Nitrogen deposition and forest expansion in the northern Great Plains


  • Martin Köchy,

    1. Department of Biology, University of Regina, Regina, Saskatchewan, S4S 0A2, Canada
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      Present address: Department of Environmental Assessment, Swedish University of Agricultural Sciences, 750 07 Uppsala, Sweden.

  • Scott D. Wilson

    Corresponding author
    1. Department of Biology, University of Regina, Regina, Saskatchewan, S4S 0A2, Canada
      Scott D. Wilson, Department of Biology, University of Regina, Regina, Saskatchewan, S4S 0A2, Canada (fax 306 5854894; e-mail
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Scott D. Wilson, Department of Biology, University of Regina, Regina, Saskatchewan, S4S 0A2, Canada (fax 306 5854894; e-mail


  • 1Atmospheric nitrogen (N) deposition has become one of the most important agents of vegetation change in densely populated regions. It may also contribute to forest expansion into grasslands at the northern edge of the North American Great Plains.
  • 2We measured N deposition and available soil N with ion-exchange resin over 2 years in six national parks in areas varying in population density and industrialization. N deposition was significantly higher in four parks in densely populated regions than in two remote parks.
  • 3Available soil N increased significantly with N deposition across all parks.
  • 4We measured N mass and 15N abundance (δ15N) in vegetation and soil in two parks: Elk Island, receiving 22 kg N ha−1 year−1, and Jasper, receiving 8 kg N ha−1 year−1. Differences between parks in tissue N concentrations were small, but forest expansion over five decades resulted in the mass of N in vegetation increasing by 74% in Elk Island but by only 26% in Jasper. δ15N in forest vegetation was significantly lower in Elk Island than in Jasper, suggesting that anthropogenic sources contribute significantly to the high rates of N entering that ecosystem.
  • 5We determined the rate of forest expansion within parks using six decades of aerial photographs. Parks in aspen parkland and boreal forest showed a strong positive relationship between forest expansion and N deposition. The relationships found between N deposition, available soil N and forest expansion suggest that even comparatively low rates of N deposition may accelerate the expansion of forest into temperate grasslands.


Terrestrial eutrophication caused by nitrogen (N) deposition is receiving considerable attention because it changes species composition and lowers diversity over wide areas (Vitousek et al. 1997; Bobbink et al. 1998). Studies of N deposition have naturally focused on areas receiving high inputs, such as the north-eastern United States and Europe. Vegetation change, however, is not restricted to areas with dense human populations. The grasslands of the Great Plains of North America, for example, have relatively small human populations and, presumably, low rates of N deposition, and yet are characterized by invasions of woody species (Archibold & Wilson 1980; Kleb & Wilson 1997). Our objective was to test for variability in N deposition across the sparsely populated northern edge of the Great Plains, and to determine whether deposition and rates of tree invasion are related.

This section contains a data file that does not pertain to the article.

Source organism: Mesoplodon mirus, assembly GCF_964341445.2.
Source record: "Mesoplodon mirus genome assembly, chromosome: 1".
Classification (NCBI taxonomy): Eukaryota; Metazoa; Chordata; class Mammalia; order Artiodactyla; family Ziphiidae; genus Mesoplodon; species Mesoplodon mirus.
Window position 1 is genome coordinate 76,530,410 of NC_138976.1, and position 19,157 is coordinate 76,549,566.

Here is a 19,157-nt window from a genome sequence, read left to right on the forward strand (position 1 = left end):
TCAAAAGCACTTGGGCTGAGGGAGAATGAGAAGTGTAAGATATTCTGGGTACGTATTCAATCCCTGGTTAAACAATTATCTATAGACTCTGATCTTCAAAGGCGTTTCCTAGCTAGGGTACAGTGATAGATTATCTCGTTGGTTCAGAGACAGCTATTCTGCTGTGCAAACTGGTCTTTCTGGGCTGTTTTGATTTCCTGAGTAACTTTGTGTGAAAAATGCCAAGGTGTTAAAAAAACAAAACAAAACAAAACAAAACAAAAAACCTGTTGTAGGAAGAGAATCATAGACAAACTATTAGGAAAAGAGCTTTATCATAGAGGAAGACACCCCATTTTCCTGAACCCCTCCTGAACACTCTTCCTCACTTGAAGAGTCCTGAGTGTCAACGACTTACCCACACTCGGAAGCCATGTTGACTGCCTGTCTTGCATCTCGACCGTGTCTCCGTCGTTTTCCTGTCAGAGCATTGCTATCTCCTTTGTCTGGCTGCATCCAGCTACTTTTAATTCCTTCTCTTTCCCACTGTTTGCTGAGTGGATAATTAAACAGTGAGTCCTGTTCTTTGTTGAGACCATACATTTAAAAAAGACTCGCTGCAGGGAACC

In this region, relatively low mean temperatures reduce evapotranspiration compared with more southern locations, and the limiting soil resource is therefore usually N (Tilman 1987). This situation may be analogous to that in Europe where, at similar latitude and with ample water, the single most important agent of vegetation change in nature reserves is N deposition (Vitousek et al. 1997). High amounts of deposited N are correlated with the increase of tall species in nutrient-poor European grasslands and heathlands (Bobbink et al. 1998). Due to their height, trees and shrubs can intercept more airborne particulate N than grasses and they should therefore benefit most from N deposition (Kellman & Carty 1986; Binkley 1995). Fertilization also increases the water-use efficiency of woody invaders (Bert et al. 1997) and this may enable them to colonize temperate grasslands on dry, coarsely textured soils. Accelerated N cycling following deposition (Högbom & Högberg 1991; Berendse 1994; Carreiro et al. 2000) decreases competition for N and increases competition for light (Wilson & Tilman 1991), and may give further advantage to tall or fast growing trees (Aerts 1999). Overall, therefore, increased deposition rates may result in a self-maintaining positive feedback that allows trees to establish in grasslands (Wilson 1998).

The southern limit of forest in our region appears to have been relatively stable for the last 2000 years of the Holocene (Campbell et al. 1994; Hickman & Schweger 1996) but has been extending into the Great Plains since the first historical records (Archibold & Wilson 1980). Although this expansion is commonly attributed to reductions in bison grazing and fire frequency (Campbell et al. 1994; Archer 1996; Schwarz & Wein 1997), which may be necessary for forest expansion, other factors may accelerate the advance of forest into grassland (Archer 1996). On the Great Plains, European colonization, industrialization and the increase of atmospheric anthropogenic N appear to be temporally correlated with the expansion of forest.